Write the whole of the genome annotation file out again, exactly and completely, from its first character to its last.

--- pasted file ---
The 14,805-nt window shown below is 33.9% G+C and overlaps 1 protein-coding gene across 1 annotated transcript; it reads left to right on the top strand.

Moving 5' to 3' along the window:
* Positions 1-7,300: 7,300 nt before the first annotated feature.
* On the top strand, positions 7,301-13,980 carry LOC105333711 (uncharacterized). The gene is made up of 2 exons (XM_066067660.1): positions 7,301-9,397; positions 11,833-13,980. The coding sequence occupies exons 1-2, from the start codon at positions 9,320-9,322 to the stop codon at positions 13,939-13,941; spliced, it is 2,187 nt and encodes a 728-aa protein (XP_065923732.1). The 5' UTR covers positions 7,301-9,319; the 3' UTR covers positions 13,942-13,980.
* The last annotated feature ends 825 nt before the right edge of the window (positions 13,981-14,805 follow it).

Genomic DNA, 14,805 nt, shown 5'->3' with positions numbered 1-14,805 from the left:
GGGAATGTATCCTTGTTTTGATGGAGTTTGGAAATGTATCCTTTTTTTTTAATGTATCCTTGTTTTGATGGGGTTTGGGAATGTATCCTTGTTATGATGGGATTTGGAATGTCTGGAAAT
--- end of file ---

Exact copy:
The 14,805-nt window shown below is 33.9% G+C and overlaps 1 protein-coding gene across 1 annotated transcript; it reads left to right on the top strand.

Moving 5' to 3' along the window:
* Positions 1-7,300: 7,300 nt before the first annotated feature.
* On the top strand, positions 7,301-13,980 carry LOC105333711 (uncharacterized). The gene is made up of 2 exons (XM_066067660.1): positions 7,301-9,397; positions 11,833-13,980. The coding sequence occupies exons 1-2, from the start codon at positions 9,320-9,322 to the stop codon at positions 13,939-13,941; spliced, it is 2,187 nt and encodes a 728-aa protein (XP_065923732.1). The 5' UTR covers positions 7,301-9,319; the 3' UTR covers positions 13,942-13,980.
* The last annotated feature ends 825 nt before the right edge of the window (positions 13,981-14,805 follow it).

Genomic DNA, 14,805 nt, shown 5'->3' with positions numbered 1-14,805 from the left:
GGGAATGTATCCTTGTTTTGATGGAGTTTGGAAATGTATCCTTTTTTTTTAATGTATCCTTGTTTTGATGGGGTTTGGGAATGTATCCTTGTTATGATGGGATTTGGAATGTCTGGAAAT